Beaches, Theme Parks and Runways: Florida is now America’s third most populous state—and an airline supermarket
In 1980, just as the U.S. airline industry was deregulating, Florida was the country’s seventh most populous state, with about 10m people. Today, with 20m people, it ranks No. 3, behind only California and Texas and slightly ahead of New York. Last year, Florida welcomed a record 117m visitors, including 14m from outside the U.S. This helped the state’s economy surpass $1t in GDP, larger than the economies of Switzerland, Saudia Arabia or Argentina. The state’s 18 major airports handled 87m passengers. Is Florida an important market for airlines? Better believe it.
Consider the world’s largest airline, American. More than a fifth of its seats touch Florida, according to Diio Mi schedule data, with no indication of any strategic desire to lower that figure. American, of course, has one of its primary hubs in Miami, the state’s busiest airport measured by flights if not seats—Orlando’s seat capacity is a bit higher. Miami is the foundation for American’s industry-leading presence in Latin America and the Caribbean, capitalizing on the city’s large immigrant population and status as a base for companies doing business in Latin America. For American, Miami’s giant tourism sector is a secondary driver of traffic. Florida in general grew in importance to American when it merged with US Airways, a carrier whose Charlotte hub was a top gateway for northeastern and midwestern tourists flying to Florida. Today, American continues to grow its Florida footprint, adding new Caribbean destinations and frequencies from Miami this winter, while perhaps plotting further expansion as a new U.S.-Brazil open skies agreement takes effect, and as LATAM becomes a joint venture partner. Miami, to be clear, lost some of its strength for American during the Brazilian recession, the collapse of Venezuela’s economy and other setbacks in the region. But trends have stabilized.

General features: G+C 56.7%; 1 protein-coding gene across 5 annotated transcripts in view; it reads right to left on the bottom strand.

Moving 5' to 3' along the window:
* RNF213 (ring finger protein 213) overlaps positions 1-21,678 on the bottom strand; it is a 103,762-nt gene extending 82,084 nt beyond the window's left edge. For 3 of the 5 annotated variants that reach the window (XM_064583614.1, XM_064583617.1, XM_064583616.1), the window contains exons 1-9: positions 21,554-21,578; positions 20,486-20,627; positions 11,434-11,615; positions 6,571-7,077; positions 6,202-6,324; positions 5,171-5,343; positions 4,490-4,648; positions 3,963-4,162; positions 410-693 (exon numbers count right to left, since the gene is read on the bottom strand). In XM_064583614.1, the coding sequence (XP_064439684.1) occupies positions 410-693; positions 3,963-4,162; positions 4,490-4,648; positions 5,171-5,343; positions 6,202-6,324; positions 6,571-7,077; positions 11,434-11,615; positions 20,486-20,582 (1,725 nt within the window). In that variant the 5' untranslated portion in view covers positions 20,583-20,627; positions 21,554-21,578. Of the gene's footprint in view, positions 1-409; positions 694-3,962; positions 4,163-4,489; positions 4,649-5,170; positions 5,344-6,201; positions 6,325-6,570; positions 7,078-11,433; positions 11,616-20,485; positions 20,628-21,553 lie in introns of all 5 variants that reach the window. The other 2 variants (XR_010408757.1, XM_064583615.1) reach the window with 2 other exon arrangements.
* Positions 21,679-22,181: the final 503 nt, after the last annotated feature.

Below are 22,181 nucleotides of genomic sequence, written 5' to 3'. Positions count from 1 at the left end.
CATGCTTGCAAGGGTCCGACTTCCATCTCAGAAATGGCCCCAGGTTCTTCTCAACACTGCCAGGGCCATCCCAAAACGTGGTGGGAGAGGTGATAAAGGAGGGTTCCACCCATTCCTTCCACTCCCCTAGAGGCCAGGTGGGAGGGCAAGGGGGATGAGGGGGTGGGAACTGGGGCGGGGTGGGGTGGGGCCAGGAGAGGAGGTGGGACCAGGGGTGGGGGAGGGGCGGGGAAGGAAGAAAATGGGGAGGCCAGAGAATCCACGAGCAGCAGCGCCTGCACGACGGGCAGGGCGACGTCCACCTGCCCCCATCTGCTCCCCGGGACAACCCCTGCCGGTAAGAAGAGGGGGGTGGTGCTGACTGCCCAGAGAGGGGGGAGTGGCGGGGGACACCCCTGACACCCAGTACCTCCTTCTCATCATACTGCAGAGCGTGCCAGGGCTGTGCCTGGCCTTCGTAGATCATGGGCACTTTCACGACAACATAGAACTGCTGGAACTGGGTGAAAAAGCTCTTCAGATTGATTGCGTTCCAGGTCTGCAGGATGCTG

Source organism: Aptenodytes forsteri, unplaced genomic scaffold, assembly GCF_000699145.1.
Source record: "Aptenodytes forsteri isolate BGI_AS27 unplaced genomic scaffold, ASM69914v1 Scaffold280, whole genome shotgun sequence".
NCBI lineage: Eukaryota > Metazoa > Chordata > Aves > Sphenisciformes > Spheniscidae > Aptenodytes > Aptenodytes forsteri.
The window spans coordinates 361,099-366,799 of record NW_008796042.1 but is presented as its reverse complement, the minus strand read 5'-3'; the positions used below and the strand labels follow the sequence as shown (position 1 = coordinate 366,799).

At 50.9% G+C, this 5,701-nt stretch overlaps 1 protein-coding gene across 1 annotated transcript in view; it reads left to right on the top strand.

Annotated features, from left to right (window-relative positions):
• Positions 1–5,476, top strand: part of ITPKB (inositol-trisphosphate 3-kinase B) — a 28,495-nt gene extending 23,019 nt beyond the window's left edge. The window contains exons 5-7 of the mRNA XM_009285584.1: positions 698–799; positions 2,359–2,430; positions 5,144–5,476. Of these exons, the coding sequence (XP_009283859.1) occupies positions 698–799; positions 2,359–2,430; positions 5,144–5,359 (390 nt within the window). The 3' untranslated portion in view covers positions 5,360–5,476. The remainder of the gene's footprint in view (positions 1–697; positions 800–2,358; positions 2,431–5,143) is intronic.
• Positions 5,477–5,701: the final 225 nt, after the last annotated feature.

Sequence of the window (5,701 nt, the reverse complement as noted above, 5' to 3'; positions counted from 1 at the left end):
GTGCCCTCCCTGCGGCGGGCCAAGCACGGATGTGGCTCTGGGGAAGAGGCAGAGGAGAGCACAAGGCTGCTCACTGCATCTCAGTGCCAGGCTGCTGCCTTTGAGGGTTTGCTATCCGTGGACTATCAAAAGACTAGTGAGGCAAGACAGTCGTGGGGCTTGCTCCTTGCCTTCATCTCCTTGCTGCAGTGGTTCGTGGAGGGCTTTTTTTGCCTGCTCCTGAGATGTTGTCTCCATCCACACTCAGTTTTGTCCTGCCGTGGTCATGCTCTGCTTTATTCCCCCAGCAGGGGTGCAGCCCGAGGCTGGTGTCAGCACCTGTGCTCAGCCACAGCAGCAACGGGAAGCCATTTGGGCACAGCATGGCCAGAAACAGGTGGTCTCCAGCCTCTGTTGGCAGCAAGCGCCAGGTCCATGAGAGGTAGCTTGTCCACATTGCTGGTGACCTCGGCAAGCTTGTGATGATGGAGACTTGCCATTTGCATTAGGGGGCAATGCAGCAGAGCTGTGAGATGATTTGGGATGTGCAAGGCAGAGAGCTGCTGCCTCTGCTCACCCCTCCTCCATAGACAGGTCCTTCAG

With larger transatlantic and transpacific networks anchored at hubs elsewhere in the country, Delta doesn’t depend as much on Florida as American. But with about 12% of its systemwide seat capacity touching the state, it’s hardly unimportant. Delta doesn’t have a hub in Florida, but Atlanta is the world’s busiest airport in large part thanks to Delta’s massive volumes of Florida traffic flowing through it. Delta’s New York hubs too, and even its Detroit and Minneapolis hubs, produce a lot of travelers…
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